Children are a huge focal point in a divorce. In most cases, both parents love their children and want to be a part of their lives after the divorce. In cases where parents can sit and work out the issues regarding the children together, a GAL will most likely be unnecessary. Unfortunately, this is not always the case. When parents cannot agree on what is best for the children, a GAL can be a valuable asset. They are an objective party who can try to understand the dynamics of the family and ensure that the children's needs (and desires when appropriate) are properly investigated and presented to the judge in the form of a written report. The GAL helps to alleviate the stress for parents who have been unable to communicate effectively regarding the children. He also addresses any concerns that parents may have regarding safety, medical, physical, and emotional needs, addiction issues, etc. Every situation is different; therefore, each case must be reviewed according to its own circumstances.
When Children are Torn
Disadvantages of a GAL
Like most things in life, there are disadvantages to having a GAL appointed in your divorce. One disadvantage is that it leaves your children's well-being in the hands of someone who will only get to know your children on the surface. In a bitter divorce, the parents are not always honest about their interactions with their children during the marriage because they want to leave a good impression on the GAL. That can give the GAL a false representation of what is best for the children without having first hand knowledge of the actual circumstances. Another disadvantage is that there are some GAL's who do not investigate their cases thoroughly or in an unbiased, objective manner. Because of this, the judge may receive a report that does not represent the children's best interests. Because GAL's are human, they can easily insert their own past experiences into a case if they are not able to keep the two separate and remain professional. Therefore, a GAL is not always a foolproof method of ensuring that the recommendations the judge receives are in the best interest of the children.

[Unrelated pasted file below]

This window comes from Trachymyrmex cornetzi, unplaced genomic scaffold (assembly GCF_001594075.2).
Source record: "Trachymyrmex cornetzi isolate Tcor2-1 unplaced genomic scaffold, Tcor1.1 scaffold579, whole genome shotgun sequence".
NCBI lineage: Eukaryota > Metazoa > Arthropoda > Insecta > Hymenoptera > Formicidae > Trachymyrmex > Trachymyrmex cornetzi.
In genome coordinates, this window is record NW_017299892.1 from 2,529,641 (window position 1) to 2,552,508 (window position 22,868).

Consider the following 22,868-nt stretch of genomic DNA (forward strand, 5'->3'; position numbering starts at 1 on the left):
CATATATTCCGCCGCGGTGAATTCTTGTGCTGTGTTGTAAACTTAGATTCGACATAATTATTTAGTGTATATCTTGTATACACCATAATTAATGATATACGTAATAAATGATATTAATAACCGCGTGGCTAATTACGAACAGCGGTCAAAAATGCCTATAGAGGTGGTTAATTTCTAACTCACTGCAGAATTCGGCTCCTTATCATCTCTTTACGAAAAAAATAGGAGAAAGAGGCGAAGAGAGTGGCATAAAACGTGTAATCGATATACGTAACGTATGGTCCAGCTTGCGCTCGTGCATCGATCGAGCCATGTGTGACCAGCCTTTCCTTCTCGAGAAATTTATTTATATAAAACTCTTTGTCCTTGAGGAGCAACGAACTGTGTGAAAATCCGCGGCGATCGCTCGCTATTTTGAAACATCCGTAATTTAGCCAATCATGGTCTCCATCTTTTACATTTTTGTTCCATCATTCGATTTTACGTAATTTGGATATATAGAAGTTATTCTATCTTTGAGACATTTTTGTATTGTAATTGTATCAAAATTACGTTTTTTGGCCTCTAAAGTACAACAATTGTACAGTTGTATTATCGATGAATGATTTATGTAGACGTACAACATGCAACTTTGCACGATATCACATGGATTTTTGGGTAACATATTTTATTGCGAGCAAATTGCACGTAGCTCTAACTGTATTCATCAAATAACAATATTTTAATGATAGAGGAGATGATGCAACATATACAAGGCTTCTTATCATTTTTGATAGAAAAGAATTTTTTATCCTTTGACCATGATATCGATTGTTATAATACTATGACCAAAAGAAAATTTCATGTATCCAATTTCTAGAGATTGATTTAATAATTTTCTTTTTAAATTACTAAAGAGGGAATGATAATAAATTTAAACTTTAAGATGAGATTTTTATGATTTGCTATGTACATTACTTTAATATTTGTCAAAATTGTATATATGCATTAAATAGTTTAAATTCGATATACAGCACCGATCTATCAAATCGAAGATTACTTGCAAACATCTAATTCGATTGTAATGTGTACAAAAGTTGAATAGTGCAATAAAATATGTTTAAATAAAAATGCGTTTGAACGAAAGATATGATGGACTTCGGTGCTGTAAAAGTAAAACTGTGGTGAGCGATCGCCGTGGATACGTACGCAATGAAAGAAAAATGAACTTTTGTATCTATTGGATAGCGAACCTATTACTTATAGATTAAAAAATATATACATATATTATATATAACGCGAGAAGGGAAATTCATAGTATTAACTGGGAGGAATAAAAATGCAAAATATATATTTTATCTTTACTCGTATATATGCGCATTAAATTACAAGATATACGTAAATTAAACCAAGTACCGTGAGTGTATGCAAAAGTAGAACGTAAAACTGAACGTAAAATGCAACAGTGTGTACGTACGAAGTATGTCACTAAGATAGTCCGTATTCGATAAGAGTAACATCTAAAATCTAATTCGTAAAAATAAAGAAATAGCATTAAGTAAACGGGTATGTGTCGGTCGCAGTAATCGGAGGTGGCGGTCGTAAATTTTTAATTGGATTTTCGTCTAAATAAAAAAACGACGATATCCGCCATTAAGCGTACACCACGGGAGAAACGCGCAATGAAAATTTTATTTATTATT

Facing the Judge
If you have or have had a Guardian ad litem appointed in your divorce, were you satisfied with their investigation and recommendations?
Dismissing a GAL
If you are one of the unlucky families to be assigned an unprofessional GAL, it can make divorce proceedings even more stressful. Once a GAL has been appointed to a case, it is often difficult to get him removed because of the time that has already been invested into the case. It does not mean that you have no options if you feel the GAL is not doing his job. Most states have GAL boards where complaints can be sent to try to resolve some of these issues. Unfortunately, it may not happen in a time frame that will directly benefit you or your children. You also have a right to file a motion with the judge requesting a new GAL be appointed. If you choose to go this route, be prepared to present solid information that proves the GAL has not handled your case in an unbiased, professional manner. Judges are hesitant to make these changes as it always causes delays in a divorce, as well as costs the parents more money to start the process over again. If you have valid reasons, though, and you can prove it to the judge, then it is worth the delay and cost to ensure that your children's needs are being represented in a fair manner.
What Do You Think?
Would you ask for a Guardian ad litem to make recommendations for your children in a divorce?
Is a GAL Right for You
Divorce affects the lives of children in a very profound and lasting way. The manner in which their parents handle these proceedings can affect them for many years to come. Although parents may find themselves in their own personal turmoil, they must put their children's needs first. Having the ability to work together to make the best decisions for the children is always the best possible outcome in a divorce. It also helps lay the groundwork for future communication regarding the children after the divorce. Not all divorce cases will be handled this way, though, so there has to be another option. If the children become an issue that just cannot be resolved in a civil, compromising manner by the parents, then having a GAL appointed may be the only option. Understanding what this will mean for you and your children may influence your decision of which avenue is best. An informed decision is always the better choice.